Biotech giant wins Supreme Court battle

Supreme Court rules biotech giant Monsanto can patent a plant; Sask. farmer Percy Schmeiser loses appeal

The Supreme Court of Canada ruled against a Saskatchewan farmer Friday, saying since U.S. biotechnology giant Monsanto holds a patent on a gene in its canola seed, it can control the use of the plant.

In a 5-4 decision, the court upheld Monsanto's patent over its Roundup Ready canola plant gene, ruling Percy Schmeiser infringed on the company's patent by growing the plant without a licence.

The company inserts a gene into a canola plant to make it pesticide-resistant. Monsanto holds patents over the gene and the insertion process, and argued the patent should extend to control of the plant.

The court agreed, writing: "By cultivating a plant containing the patented gene and composed of the patented cells without license, [the Schmeisers] thus deprived Monsanto of the full enjoyment of its monopoly."

Justice Louise Arbour, who wrote the minority dissenting opinion, argued that the gene and the process could be patented, but that patent protection cannot be extended to the whole plant.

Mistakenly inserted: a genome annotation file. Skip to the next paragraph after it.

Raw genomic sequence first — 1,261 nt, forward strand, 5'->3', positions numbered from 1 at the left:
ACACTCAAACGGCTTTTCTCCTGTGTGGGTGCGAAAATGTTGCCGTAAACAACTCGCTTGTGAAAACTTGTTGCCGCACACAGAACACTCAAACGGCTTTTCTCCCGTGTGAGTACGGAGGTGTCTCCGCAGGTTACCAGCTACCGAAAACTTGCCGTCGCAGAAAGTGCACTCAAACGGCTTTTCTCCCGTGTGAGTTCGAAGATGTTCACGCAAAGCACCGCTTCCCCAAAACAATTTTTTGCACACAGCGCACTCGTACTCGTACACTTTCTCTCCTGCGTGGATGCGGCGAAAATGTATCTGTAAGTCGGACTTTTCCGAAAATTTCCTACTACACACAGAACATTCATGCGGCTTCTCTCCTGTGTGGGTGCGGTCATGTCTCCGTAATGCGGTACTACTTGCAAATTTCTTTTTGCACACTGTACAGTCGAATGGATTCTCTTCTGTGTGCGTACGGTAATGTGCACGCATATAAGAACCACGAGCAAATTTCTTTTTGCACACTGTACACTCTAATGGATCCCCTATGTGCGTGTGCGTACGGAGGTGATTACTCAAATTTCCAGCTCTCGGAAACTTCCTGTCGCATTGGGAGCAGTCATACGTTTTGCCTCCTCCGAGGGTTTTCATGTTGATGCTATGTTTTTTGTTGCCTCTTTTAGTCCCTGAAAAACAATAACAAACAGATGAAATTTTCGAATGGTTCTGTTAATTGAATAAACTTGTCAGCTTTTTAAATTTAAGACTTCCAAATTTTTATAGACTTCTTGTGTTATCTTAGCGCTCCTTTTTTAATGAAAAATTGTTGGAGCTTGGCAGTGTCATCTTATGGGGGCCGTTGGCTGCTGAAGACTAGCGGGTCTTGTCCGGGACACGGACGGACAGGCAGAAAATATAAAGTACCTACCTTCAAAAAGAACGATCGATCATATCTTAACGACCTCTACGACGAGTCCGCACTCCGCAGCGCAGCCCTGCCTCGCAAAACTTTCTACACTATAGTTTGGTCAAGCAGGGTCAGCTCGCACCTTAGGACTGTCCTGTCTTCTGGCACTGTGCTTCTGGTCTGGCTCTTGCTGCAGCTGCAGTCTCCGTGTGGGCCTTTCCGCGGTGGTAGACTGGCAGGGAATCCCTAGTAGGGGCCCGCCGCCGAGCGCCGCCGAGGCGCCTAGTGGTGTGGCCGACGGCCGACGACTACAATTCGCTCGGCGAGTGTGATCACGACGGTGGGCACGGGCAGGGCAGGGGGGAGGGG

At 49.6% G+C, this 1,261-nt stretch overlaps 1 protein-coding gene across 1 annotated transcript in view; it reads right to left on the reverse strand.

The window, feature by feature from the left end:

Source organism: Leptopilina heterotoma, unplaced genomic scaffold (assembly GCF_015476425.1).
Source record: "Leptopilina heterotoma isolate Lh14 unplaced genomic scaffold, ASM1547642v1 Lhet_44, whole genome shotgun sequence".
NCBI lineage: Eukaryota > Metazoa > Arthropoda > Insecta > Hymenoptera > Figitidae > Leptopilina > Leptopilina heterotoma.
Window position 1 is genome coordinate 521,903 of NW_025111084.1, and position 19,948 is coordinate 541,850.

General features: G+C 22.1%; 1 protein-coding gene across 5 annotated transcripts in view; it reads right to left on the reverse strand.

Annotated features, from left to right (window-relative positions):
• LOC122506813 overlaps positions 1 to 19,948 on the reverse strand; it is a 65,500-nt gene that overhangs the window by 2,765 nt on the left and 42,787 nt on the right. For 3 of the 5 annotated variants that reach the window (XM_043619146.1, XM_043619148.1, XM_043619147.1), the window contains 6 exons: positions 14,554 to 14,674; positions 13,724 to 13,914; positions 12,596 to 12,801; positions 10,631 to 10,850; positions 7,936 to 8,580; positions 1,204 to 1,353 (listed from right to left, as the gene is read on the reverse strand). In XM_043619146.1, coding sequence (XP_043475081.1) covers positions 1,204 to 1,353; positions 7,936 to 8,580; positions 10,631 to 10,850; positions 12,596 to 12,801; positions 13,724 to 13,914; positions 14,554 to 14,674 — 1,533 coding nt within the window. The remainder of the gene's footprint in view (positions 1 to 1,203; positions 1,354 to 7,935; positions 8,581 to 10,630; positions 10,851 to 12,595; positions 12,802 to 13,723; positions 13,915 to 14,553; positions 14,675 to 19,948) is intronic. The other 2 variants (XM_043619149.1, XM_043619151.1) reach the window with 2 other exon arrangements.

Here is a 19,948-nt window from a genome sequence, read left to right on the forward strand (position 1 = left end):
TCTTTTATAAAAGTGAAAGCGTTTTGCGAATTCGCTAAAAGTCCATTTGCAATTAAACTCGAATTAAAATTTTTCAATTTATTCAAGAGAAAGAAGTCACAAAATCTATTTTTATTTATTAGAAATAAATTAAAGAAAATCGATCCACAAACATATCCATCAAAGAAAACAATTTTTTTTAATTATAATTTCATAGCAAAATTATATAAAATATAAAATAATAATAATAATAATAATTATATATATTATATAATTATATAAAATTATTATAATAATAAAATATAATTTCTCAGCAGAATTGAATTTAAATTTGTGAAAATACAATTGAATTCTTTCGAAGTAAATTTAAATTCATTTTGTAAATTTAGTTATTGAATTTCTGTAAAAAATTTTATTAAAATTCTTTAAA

Schmeiser argued the canola seed blew onto his property from a nearby farm. He has said the plants "polluted" his fields.

In a news release, Monsanto said it welcomed the decision, adding the Supreme Court has "set a world standard in intellectual property protection."

In what Schmeiser called a "personal victory," the Supreme Court ruled he does not have to pay roughly $200,000 in court costs and damages to Monsanto.

He said his battle is now over, but believes the debate over patenting life forms must continue.

"I and my wife have done everything possible to take it this far," said Schmeiser. "It will have to be carried forward, whether it's through the Parliament of Canada or other countries of the world."

Schmeiser's supporters argue the patent could limit scientific and medical research, which routinely manipulates genes.

Nadege Adams, a member of the consumer group the Council of Canadians said, "The implication of this decision will affect us all. From the poor farmer in India, worried about his ability to save seeds, to Canadian concerns about big companies appropriating our bio-diversity."

Schmeiser had already lost his case in lower courts.

In 2002, the Federal Court of Appeal upheld an earlier ruling that found Schmeiser guilty of illegally planting the Monsanto canola on his property. He was ordered to pay $175,000 in damages, plus court costs.

The Supreme Court of Canada has already ruled against patenting a higher life form in the case of the Harvard mouse. The court ruled the mouse was a higher life form and could not be patented.